Despite the re-opening of non-essential stores in the last week of April, Scottish retail sales for the month were down by a sixth compared to pre-pandemic levels.
The SRC-KPMG Scottish Retail Sales Monitor for April 2021 reported Total sales in Scotland decreased by 15.6% on a two-year basis compared with April 2019, when they had increased by 4.4%. This was below the three-month average decline of 17.4% and the 2019 average decline of 0.2%.
Given the turbulent nature of trading in 2020 because of the coronavirus outbreak, the report compares figures with 2019 instead of using a year-on-year method.
Total Food sales decreased 7.2% on a two-year basis versus April 2019, when they had increased by 8.6%. April was below the three-month growth of 8.3% and the 2019 average growth of 2.4%. The three-month average was below the UK level of 10.3%.
“Scottish retail sales remained in a funk last month,” said Scottish Retail Consortium Director David Lonsdale (pictured). “Scotland lagged well behind the UK as a whole, unsurprising after shops here missed out on an extra fortnight of trading compared to counterparts in Wales and England.”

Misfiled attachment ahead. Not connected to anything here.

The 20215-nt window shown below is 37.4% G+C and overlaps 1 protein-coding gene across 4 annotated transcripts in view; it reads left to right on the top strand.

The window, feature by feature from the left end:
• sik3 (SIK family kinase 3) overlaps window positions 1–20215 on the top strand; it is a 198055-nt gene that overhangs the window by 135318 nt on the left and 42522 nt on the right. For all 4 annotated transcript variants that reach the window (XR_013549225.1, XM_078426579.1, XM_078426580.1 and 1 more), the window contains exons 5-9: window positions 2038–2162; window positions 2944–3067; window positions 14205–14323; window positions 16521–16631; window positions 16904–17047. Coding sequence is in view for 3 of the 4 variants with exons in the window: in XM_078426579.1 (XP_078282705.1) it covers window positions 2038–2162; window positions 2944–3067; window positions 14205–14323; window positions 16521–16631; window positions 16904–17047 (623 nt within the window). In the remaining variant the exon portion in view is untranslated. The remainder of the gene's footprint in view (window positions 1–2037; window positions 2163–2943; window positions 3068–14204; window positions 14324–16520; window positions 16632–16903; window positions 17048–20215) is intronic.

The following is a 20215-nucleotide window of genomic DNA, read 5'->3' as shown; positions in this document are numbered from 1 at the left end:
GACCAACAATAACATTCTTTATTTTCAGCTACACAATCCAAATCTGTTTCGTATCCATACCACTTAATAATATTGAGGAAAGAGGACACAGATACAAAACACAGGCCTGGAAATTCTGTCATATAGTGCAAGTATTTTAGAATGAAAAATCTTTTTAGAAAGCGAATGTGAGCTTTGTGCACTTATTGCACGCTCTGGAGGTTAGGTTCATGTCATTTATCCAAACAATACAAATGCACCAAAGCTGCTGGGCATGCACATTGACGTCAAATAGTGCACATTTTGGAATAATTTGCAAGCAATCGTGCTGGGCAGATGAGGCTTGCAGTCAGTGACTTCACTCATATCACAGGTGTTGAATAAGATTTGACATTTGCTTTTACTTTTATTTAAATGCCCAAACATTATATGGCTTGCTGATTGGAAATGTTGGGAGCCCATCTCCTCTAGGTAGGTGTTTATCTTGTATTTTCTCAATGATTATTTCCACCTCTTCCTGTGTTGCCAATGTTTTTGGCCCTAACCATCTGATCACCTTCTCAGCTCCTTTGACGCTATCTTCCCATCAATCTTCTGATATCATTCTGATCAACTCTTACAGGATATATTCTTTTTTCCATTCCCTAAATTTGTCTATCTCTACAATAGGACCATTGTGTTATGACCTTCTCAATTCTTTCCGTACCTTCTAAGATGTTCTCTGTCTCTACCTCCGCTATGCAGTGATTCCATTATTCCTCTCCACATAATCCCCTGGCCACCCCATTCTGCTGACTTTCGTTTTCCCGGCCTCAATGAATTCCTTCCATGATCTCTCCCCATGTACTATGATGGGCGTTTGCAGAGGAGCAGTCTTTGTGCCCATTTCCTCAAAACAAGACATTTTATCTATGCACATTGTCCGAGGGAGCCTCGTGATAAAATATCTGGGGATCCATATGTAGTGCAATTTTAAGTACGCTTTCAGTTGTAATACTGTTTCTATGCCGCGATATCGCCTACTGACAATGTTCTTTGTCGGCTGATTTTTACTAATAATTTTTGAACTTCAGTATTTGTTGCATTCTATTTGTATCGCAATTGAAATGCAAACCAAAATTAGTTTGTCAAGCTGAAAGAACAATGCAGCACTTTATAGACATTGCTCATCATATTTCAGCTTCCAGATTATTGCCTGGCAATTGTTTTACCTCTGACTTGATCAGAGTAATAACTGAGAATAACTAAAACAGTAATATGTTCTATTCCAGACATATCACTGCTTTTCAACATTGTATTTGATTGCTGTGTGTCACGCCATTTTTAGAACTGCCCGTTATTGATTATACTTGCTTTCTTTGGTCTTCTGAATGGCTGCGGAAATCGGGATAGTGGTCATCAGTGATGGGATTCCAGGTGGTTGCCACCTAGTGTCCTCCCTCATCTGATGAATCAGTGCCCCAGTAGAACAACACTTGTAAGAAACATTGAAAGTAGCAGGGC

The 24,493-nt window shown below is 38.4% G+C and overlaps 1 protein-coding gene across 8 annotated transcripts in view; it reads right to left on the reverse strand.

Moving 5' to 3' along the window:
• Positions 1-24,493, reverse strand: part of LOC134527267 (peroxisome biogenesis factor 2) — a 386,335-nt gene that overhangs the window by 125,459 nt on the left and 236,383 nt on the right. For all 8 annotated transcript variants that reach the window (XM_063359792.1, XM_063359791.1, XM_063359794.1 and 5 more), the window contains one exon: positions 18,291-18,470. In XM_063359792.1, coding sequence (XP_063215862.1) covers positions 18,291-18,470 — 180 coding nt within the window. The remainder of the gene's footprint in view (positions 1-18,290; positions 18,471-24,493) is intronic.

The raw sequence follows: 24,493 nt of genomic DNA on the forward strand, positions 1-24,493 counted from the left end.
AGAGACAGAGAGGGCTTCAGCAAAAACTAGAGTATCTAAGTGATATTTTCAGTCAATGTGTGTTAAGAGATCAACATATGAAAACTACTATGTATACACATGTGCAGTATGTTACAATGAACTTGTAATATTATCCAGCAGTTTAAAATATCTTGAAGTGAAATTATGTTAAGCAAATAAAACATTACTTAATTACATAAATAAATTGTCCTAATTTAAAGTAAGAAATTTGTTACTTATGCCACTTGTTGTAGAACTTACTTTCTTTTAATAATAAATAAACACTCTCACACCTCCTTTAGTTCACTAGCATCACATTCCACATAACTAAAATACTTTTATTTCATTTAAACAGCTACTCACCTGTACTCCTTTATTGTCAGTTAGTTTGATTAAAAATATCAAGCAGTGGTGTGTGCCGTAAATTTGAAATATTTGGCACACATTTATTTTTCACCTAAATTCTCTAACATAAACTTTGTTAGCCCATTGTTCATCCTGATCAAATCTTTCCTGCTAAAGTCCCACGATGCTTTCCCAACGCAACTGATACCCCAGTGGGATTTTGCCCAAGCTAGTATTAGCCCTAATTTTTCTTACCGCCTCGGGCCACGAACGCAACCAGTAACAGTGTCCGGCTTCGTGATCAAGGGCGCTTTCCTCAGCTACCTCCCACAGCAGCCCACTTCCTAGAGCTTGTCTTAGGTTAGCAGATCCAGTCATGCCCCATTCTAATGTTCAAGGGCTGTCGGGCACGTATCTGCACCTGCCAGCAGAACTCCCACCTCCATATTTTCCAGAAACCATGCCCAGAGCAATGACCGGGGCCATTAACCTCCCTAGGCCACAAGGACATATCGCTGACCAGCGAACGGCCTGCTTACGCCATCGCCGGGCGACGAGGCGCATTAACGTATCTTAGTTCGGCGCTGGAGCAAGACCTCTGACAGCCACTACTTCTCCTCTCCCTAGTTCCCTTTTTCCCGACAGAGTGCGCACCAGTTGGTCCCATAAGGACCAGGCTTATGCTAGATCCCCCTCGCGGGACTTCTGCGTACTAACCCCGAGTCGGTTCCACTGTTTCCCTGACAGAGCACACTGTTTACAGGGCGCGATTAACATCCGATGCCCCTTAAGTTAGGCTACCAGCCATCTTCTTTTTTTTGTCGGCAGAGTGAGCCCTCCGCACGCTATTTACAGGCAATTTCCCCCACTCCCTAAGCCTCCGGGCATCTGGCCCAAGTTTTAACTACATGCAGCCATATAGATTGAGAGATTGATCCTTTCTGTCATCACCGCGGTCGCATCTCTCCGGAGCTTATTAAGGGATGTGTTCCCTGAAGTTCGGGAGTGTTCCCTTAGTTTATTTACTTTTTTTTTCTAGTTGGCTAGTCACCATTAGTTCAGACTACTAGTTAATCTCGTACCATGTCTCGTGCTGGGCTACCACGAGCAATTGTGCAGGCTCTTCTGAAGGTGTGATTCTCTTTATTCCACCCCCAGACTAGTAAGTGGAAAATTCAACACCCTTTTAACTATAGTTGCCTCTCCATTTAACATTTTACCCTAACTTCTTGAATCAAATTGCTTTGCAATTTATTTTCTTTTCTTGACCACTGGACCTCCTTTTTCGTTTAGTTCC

Lonsdale said the prospects for the immediate future remained uncertain.
He said: “The re-opening of parts of the hospitality, cultural and leisure sectors should generate more shopper footfall, however more needs to be done to bring the energy and footfall back into our city centres – beginning with a plan for the safe return of office workers and reassurance for people that public transport is safe.”